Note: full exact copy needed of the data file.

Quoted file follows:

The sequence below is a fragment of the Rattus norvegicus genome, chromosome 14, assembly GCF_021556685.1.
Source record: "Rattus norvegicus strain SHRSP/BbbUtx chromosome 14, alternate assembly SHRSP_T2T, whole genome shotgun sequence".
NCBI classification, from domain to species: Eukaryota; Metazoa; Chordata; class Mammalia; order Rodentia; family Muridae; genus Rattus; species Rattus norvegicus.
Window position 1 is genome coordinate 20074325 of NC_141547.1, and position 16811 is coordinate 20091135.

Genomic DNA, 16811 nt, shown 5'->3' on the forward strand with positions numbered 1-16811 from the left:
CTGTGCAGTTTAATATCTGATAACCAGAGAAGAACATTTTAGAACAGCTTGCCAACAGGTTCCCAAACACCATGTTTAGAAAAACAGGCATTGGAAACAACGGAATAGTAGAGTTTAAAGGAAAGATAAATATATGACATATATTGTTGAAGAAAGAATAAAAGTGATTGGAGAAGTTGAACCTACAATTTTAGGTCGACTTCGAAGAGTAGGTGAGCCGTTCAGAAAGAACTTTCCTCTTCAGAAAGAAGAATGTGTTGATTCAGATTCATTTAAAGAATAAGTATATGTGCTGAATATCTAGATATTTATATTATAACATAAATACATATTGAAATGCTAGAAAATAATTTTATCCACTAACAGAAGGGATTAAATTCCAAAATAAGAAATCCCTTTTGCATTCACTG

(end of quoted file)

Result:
The sequence below is a fragment of the Rattus norvegicus genome, chromosome 14, assembly GCF_021556685.1.
Source record: "Rattus norvegicus strain SHRSP/BbbUtx chromosome 14, alternate assembly SHRSP_T2T, whole genome shotgun sequence".
NCBI classification, from domain to species: Eukaryota; Metazoa; Chordata; class Mammalia; order Rodentia; family Muridae; genus Rattus; species Rattus norvegicus.
Window position 1 is genome coordinate 20074325 of NC_141547.1, and position 16811 is coordinate 20091135.

Genomic DNA, 16811 nt, shown 5'->3' on the forward strand with positions numbered 1-16811 from the left:
CTGTGCAGTTTAATATCTGATAACCAGAGAAGAACATTTTAGAACAGCTTGCCAACAGGTTCCCAAACACCATGTTTAGAAAAACAGGCATTGGAAACAACGGAATAGTAGAGTTTAAAGGAAAGATAAATATATGACATATATTGTTGAAGAAAGAATAAAAGTGATTGGAGAAGTTGAACCTACAATTTTAGGTCGACTTCGAAGAGTAGGTGAGCCGTTCAGAAAGAACTTTCCTCTTCAGAAAGAAGAATGTGTTGATTCAGATTCATTTAAAGAATAAGTATATGTGCTGAATATCTAGATATTTATATTATAACATAAATACATATTGAAATGCTAGAAAATAATTTTATCCACTAACAGAAGGGATTAAATTCCAAAATAAGAAATCCCTTTTGCATTCACTG